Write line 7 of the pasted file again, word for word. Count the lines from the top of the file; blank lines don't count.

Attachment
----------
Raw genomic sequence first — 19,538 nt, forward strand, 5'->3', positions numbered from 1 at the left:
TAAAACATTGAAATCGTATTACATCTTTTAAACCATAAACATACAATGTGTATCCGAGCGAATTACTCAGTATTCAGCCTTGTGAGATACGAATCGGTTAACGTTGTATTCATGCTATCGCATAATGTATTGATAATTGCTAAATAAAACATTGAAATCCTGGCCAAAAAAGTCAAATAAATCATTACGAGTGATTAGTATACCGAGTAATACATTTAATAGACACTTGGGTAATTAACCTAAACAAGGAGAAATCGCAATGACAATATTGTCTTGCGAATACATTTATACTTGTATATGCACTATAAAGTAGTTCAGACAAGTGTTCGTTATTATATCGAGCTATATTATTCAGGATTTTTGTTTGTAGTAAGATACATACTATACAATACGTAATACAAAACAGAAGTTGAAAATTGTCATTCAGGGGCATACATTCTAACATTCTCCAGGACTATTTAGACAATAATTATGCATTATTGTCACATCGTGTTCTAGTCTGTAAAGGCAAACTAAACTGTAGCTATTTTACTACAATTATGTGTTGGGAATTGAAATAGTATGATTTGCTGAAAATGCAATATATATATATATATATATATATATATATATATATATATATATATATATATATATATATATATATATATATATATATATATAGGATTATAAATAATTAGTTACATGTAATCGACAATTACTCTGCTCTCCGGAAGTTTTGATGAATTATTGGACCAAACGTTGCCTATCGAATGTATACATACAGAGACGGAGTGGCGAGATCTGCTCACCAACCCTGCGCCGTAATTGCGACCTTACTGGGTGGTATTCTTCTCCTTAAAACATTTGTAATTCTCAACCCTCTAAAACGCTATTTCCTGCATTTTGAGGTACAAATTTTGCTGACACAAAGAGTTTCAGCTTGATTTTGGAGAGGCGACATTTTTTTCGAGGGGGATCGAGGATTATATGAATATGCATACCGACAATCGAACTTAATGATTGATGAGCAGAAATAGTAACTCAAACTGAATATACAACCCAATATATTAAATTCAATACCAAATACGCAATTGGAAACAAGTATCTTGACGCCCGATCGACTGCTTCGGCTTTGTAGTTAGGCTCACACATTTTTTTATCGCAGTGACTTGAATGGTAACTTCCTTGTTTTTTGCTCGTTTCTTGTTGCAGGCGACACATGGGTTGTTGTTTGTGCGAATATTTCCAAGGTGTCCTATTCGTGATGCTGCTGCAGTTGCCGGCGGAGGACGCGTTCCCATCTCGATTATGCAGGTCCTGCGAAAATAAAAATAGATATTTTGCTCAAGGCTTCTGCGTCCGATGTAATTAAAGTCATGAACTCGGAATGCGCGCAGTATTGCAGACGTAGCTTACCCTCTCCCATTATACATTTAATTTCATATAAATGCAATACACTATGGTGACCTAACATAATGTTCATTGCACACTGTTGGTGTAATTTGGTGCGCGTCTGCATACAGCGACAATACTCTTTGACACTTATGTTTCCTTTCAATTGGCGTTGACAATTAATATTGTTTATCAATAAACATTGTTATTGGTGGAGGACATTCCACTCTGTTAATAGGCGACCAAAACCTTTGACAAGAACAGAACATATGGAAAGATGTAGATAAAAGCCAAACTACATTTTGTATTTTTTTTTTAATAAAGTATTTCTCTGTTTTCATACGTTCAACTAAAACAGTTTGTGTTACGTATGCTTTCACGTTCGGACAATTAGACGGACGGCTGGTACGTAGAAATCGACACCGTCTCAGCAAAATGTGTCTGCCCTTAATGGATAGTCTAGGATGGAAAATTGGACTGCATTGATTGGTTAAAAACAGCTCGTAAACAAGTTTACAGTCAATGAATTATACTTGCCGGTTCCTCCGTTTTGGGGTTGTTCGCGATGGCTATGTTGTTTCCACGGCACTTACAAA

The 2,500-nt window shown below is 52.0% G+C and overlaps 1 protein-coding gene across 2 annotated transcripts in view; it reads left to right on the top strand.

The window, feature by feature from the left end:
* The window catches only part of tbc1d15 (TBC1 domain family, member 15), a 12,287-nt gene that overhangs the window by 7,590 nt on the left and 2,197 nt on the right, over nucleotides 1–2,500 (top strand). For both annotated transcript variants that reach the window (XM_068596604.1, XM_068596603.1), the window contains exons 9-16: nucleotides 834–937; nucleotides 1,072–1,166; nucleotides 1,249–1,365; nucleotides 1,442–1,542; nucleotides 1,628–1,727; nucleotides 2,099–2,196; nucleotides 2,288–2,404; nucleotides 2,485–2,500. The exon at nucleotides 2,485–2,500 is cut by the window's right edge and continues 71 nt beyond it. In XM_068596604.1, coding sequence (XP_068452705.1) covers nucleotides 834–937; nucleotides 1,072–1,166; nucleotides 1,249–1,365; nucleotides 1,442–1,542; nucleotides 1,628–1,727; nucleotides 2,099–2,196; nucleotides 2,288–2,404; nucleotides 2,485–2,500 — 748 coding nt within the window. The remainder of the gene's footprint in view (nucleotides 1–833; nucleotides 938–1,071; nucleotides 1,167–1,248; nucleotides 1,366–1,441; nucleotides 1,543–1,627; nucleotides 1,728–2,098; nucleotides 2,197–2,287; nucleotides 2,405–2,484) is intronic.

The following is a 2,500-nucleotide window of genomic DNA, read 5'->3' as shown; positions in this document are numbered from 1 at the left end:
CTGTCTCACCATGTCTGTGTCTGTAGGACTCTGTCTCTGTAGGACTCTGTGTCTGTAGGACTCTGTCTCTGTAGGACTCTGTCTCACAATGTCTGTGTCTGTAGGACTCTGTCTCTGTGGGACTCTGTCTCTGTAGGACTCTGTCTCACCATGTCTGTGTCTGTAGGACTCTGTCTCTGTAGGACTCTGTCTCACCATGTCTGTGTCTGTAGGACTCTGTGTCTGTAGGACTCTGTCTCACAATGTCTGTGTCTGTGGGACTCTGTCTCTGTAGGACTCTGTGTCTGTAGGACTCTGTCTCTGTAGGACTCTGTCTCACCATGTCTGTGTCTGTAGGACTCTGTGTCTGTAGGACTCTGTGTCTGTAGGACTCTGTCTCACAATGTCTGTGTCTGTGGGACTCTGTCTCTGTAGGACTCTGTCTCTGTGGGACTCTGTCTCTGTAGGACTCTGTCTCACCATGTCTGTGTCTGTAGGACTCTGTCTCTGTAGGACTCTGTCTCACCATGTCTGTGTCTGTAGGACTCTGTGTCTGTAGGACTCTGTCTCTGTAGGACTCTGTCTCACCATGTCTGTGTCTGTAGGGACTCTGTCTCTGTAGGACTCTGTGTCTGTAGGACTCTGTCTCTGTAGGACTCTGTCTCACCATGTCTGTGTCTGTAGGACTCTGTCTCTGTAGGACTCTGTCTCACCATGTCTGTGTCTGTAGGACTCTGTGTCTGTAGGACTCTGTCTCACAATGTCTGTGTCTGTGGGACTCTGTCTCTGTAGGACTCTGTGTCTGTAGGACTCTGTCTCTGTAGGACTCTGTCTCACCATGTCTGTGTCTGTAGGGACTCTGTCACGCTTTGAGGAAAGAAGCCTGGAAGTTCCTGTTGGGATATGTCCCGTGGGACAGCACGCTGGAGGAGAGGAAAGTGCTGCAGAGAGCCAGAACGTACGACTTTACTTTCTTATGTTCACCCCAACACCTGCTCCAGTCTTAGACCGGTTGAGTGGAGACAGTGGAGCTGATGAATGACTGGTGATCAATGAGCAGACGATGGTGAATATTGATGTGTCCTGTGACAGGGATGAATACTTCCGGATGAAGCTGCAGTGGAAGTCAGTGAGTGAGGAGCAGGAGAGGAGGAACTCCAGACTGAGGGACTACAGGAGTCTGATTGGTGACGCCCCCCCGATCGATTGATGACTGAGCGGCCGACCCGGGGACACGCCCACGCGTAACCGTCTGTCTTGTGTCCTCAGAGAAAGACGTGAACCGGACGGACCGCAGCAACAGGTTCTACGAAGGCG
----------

CTGTCTCACCATGTCTGTGTCTGTAGGACTCTGTCTCTGTAGGACTCTGTGTCTGTAGGACTCTGTCTCTGTAGGACTCTGTCTCACAATGTCTGTGTCTGTAGGACTCTGTCTCTGTGGGACTCTGTCTCTGTAGGACTCTGTCTCACCATGTCTGTGTCTGTAGGACTCTGTCTCTGTAGGACTCTGTCTCACCATGTCTGTGTCTGTAGGACTCTGTGTCTGTAGGACTCTGTCTCACAATGTCTGTGTCTGTGGGACTCTGTCTCTGTAGGACTCTGTGTCTGTAGGACTCTGTCTCTGTAGGACTCTGTCTCACCATGTCTGTGTCTGTAGGACTCTGTGTCTGTAGGACTCTGTGTCTGTAGGACTCTGTCTCACAATGTCTGTGTCTGTGGGACTCTGTCTCTGTAGGACTCTGTCTCTGTGGGACTCTGTCTCTGTAGGACTCTGTCTCACCATGTCTGTGTCTGTAGGACTCTGTCTCTGTAGGACTCTGTCTCACCATGTCTGTGTCTGTAGGACTCTGTGTCTGTAGGACTCTGTCTCTGTAGGACTCTGTCTCACCATGTCTGTGTCTGTAGGGACTCTGTCTCTGTAGGACTCTGTGTCTGTAGGACTCTGTCTCTGTAGGACTCTGTCTCACCATGTCTGTGTCTGTAGGACTCTGTCTCTGTAGGACTCTGTCTCACCATGTCTGTGTCTGTAGGACTCTGTGTCTGTAGGACTCTGTCTCACAATGTCTGTGTCTGTGGGACTCTGTCTCTGTAGGACTCTGTGTCTGTAGGACTCTGTCTCTGTAGGACTCTGTCTCACCATGTCTGTGTCTGTAGGGACTCTGTCACGCTTTGAGGAAAGAAGCCTGGAAGTTCCTGTTGGGATATGTCCCGTGGGACAGCACGCTGGAGGAGAGGAAAGTGCTGCAGAGAGCCAGAACGTACGACTTTACTTTCTTATGTTCACCCCAACACCTGCTCCAGTCTTAGACCGGTTGAGTGGAGACAGTGGAGCTGATGAATGACTGGTGATCAATGAGCAGACGATGGTGAATATTGATGTGTCCTGTGACAGGGATGAATACTTCCGGATGAAGCTGCAGTGGAAGTCAGTGAGTGAGGAGCAGGAGAGGAGGAACTCCAGACTGAGGGACTACAGGAGTCTGATTGGTGACGCCCCCCCGATCGATTGATGACTGAGCGGCCGACCCGGGGACACGCCCACGCGTAACCGTCTGTCTTGTGTCCTCAGAGAAAGACGTGAACCGGACGGACCGCAGCAACAGGTTCTACGAAGGCG